Get clear on why you’re using OmniFocus and configure it in a way that accurately reflects what you’re up to in life.
Whether you’re using OmniFocus for the first time or are revamping your current setup, it’s worth taking some time to clarify what purpose OmniFocus serves and to create a convenient and consistent structure. Don’t worry about creating the perfect OmniFocus setup right from the get-go. You can always tweak it as you go along.
Why use OmniFocus?
OmniFocus is a personal task manager for Mac, iOS, and Apple Watch that offers a unique combination of features to support you in living a fulfilling and productive life. Designed with David Allen’s Getting Things Done (GTD) principles in mind, OmniFocus is a tool to support you in strategically engaging with the all of the things you have going on in your life.
When used appropriately, OmniFocus is a trusted place to go to answer the question “what’s next?”. Rather than spending time pondering what you could be doing, OmniFocus has the potential to instantly connect you with the actions that are most appropriate based on factors such as due dates, your physical location, who you’re with, and your energy level.
Make OmniFocus a Sacred Space
It’s important to give some thought to what you’ll be using OmniFocus for, and what belongs elsewhere. We recommend that you make OmniFocus a sacred space. In a nutshell this means only using OmniFocus for things that you intend to action on and not as a repository for everything under the sun. By keeping OmniFocus clean and relevant it becomes a useful and trusted sidekick that enhances productivity while freeing you from having to remember your commitments.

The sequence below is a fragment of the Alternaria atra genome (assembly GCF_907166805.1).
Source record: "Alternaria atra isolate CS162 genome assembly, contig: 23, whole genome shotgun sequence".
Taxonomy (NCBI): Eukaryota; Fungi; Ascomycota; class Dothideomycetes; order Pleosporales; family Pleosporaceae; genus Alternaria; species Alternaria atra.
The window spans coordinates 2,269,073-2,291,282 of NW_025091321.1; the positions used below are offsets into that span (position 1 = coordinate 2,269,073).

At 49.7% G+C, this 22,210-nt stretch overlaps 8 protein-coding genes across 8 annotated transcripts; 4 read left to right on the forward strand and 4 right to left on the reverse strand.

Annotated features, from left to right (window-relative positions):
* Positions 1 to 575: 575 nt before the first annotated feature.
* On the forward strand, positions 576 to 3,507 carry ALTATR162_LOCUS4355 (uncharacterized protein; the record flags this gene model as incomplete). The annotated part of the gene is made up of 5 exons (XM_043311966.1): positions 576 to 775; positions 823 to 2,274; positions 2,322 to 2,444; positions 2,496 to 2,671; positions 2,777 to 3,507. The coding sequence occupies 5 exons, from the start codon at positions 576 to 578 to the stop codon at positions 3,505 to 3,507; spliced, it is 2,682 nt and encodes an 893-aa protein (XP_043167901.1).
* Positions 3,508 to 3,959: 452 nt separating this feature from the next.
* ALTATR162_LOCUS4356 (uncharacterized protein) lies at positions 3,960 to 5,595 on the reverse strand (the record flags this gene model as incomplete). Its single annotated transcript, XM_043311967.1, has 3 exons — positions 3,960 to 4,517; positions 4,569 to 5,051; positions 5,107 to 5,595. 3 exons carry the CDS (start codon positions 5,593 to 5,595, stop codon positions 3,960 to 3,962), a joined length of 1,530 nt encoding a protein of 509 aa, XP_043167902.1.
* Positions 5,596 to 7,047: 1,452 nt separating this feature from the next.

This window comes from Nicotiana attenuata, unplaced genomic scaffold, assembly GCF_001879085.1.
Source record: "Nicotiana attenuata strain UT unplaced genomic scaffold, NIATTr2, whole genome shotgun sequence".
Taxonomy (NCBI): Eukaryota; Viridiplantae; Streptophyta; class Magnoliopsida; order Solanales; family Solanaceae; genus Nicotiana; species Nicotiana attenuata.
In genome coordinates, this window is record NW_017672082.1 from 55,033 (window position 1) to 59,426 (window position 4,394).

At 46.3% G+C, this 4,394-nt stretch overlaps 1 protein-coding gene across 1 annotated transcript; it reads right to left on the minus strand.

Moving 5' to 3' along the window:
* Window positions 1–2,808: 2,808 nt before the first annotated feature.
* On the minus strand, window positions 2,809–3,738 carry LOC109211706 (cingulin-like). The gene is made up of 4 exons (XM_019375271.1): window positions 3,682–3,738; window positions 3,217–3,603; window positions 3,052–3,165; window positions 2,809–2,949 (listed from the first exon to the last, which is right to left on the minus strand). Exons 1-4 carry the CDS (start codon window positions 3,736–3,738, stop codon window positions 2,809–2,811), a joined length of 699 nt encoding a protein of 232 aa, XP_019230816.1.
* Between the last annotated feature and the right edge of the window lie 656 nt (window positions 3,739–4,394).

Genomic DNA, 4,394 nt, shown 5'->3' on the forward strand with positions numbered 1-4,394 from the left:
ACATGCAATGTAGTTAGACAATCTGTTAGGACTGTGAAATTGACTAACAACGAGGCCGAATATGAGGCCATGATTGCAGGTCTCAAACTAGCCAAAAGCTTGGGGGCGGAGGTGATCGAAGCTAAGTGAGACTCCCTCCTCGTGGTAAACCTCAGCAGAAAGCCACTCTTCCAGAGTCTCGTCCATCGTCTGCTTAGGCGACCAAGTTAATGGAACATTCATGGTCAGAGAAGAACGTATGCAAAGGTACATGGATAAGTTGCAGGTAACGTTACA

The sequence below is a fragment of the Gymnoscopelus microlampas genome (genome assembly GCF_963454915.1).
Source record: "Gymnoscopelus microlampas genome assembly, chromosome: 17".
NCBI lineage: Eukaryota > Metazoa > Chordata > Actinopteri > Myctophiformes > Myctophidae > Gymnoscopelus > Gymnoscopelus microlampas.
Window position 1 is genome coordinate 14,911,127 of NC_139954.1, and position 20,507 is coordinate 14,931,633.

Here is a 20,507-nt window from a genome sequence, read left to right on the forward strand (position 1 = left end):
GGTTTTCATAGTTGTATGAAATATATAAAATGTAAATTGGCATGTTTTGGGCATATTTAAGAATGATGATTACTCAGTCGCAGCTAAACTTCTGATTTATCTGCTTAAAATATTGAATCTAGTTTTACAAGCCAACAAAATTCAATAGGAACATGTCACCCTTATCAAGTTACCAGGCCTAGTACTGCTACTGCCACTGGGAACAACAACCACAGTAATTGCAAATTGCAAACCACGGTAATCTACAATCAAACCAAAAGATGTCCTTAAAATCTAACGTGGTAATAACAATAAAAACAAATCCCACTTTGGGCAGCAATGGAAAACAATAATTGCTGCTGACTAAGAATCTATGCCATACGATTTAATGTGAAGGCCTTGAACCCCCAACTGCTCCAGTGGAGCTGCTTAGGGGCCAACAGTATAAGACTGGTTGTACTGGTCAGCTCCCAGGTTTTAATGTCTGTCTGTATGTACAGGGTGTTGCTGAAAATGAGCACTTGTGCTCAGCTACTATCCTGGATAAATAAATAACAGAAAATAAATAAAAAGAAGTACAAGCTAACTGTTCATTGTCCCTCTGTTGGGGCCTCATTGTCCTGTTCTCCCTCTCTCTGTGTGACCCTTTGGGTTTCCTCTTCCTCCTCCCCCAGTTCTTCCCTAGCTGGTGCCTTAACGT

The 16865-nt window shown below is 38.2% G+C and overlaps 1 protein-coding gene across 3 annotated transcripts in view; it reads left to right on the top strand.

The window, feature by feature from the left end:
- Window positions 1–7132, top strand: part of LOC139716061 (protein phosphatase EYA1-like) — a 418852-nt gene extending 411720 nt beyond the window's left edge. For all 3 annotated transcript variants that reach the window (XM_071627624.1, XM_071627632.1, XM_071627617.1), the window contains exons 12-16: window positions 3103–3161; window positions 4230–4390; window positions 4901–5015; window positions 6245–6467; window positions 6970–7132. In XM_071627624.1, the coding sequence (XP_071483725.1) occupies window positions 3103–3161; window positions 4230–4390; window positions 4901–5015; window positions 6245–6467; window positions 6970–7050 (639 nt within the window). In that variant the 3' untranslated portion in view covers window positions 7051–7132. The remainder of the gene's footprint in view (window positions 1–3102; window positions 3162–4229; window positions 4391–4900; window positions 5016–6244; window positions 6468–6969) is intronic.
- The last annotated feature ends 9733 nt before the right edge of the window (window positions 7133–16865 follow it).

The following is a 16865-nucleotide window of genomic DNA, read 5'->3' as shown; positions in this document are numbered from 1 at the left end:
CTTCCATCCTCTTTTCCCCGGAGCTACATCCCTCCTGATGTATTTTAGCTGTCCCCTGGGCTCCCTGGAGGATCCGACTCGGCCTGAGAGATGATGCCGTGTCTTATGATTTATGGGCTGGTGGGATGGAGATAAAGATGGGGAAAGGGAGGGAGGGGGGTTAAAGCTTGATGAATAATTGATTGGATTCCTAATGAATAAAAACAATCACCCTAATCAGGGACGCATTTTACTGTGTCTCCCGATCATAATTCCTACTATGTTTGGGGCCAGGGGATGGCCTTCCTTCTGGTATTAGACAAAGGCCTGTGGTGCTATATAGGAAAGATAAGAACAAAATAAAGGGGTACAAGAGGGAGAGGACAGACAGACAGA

Creating Structure & Defining Context
As the name implies, OmniFocus allows you to create a system that encompasses all aspects of your life, while also giving you the ability to focus in on the projects and actions that are most relevant.
OmniFocus supports folders that can contain projects and other folders. As a starting point, we recommend creating a mind map of your “areas of responsibility”, in GTD speak. Essentially a map of everything that you’re responsible for across all areas of your life. The Foundation: Mind Mapping Your Responsibilities article walks you through the process of creating the mind map and the Creating Structure in OmniFocus article illustrates the process of configuring OmniFocus based on this mind map.
Another key concept in David Allen’s Getting Things Done methodology is “contexts”. In practice, contexts allow you to filter your lists of OmniFocus actions to show those that are most relevant based on your current circumstances. We recommend creating a mind maps of your contexts, a process that we describe in the Foundation: Mind Mapping Your Contexts article. You’ll likely find that you need to tweak this from time to reflect changes in your life.
Cultivating New Habits
Using OmniFocus effectively requires that you get into the habit of using and reviewing OmniFocus on a regular basis. We’re here to support you as you cultivate new habits.